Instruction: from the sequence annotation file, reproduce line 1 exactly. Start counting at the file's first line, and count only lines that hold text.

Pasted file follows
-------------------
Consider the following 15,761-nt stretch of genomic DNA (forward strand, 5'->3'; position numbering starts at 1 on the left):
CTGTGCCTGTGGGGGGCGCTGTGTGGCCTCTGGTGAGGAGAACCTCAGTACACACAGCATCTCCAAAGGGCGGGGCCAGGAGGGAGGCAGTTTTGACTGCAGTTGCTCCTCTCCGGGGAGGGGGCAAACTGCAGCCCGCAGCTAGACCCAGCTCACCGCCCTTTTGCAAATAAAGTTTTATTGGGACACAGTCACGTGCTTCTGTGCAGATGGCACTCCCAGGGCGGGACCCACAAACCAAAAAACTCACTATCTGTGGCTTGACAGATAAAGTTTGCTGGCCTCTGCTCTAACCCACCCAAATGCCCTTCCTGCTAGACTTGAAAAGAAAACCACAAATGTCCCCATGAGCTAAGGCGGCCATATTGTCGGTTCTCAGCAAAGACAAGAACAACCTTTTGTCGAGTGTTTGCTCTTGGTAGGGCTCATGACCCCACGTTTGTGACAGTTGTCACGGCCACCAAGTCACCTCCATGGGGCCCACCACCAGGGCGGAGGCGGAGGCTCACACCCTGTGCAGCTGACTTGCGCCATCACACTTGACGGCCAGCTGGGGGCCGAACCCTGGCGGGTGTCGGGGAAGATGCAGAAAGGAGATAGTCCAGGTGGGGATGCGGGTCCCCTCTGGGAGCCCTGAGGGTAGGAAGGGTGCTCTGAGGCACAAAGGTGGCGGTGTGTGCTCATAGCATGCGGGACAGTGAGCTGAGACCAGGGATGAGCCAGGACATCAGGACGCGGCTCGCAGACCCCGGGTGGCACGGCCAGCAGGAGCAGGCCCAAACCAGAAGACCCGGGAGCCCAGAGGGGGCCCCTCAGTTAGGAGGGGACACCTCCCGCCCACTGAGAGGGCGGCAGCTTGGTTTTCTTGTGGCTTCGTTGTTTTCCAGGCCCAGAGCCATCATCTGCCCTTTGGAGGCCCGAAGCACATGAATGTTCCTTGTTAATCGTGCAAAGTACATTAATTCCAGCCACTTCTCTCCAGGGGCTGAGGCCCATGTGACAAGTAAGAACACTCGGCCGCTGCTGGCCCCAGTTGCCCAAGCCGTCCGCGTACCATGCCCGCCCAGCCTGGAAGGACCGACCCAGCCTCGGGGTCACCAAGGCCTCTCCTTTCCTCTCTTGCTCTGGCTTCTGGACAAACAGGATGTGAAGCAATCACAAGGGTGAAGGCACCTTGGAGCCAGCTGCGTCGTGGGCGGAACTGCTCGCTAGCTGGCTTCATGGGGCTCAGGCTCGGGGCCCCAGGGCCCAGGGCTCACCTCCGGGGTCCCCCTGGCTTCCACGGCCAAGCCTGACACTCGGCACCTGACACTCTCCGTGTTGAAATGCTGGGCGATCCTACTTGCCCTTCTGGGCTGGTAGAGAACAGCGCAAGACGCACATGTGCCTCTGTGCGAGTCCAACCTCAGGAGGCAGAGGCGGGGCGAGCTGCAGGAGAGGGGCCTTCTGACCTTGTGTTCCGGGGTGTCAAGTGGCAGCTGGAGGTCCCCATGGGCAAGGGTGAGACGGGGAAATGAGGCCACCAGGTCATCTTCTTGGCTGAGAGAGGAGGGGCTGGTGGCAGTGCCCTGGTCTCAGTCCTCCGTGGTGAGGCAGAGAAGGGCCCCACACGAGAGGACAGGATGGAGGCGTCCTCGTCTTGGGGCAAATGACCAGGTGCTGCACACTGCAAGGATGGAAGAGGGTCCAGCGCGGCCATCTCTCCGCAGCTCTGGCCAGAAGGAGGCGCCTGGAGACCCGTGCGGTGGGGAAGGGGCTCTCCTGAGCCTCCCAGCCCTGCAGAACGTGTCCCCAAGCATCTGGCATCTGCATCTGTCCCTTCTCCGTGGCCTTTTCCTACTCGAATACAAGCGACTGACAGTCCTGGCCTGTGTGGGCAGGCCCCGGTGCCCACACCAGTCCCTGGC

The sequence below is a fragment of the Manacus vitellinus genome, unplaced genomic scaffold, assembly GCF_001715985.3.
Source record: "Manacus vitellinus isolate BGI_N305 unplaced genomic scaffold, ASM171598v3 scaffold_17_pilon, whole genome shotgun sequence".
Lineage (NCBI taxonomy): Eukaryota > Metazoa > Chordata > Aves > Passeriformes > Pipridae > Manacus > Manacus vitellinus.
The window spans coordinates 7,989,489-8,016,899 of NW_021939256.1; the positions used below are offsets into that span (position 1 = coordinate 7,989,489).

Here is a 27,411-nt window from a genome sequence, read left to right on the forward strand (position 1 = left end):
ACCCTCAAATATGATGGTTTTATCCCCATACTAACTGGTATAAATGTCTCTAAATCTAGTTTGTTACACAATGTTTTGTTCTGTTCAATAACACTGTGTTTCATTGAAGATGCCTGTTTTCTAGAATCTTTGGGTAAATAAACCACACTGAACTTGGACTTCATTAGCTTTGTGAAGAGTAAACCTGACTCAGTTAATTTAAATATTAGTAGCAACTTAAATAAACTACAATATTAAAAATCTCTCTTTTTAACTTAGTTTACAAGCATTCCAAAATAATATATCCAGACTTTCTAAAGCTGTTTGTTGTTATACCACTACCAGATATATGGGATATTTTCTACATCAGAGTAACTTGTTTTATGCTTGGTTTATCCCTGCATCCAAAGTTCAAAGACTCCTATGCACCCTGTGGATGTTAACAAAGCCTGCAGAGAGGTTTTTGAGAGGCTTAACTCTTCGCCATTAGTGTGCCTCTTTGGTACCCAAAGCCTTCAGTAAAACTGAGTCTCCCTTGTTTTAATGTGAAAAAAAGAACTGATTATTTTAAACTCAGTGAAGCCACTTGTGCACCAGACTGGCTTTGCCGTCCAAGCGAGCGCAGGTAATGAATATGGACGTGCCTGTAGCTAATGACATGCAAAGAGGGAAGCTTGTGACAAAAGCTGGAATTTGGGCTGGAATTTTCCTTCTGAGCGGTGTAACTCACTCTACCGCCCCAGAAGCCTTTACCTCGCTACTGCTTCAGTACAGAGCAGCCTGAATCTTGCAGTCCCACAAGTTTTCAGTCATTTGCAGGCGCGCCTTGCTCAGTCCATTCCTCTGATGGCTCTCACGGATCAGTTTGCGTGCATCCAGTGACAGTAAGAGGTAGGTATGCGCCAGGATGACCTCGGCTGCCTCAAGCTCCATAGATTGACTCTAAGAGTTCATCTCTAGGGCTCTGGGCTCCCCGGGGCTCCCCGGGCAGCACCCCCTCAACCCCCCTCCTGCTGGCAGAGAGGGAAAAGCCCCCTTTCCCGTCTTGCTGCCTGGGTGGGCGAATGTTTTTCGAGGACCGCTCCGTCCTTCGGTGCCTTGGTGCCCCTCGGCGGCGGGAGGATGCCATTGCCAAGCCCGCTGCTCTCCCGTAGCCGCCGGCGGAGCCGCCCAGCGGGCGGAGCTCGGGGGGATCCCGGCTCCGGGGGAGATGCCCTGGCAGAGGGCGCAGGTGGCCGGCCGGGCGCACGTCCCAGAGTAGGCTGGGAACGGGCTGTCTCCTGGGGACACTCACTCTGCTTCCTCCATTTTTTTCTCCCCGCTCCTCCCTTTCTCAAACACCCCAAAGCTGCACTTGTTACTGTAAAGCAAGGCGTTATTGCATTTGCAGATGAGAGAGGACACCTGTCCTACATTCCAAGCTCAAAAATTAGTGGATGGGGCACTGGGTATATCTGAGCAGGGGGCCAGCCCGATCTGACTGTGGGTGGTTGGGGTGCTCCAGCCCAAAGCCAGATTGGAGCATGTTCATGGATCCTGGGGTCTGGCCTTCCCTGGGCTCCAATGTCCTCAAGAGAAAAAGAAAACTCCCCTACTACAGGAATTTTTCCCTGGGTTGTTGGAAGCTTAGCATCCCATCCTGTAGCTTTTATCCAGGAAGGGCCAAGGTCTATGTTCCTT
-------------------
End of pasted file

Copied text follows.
Consider the following 15,761-nt stretch of genomic DNA (forward strand, 5'->3'; position numbering starts at 1 on the left):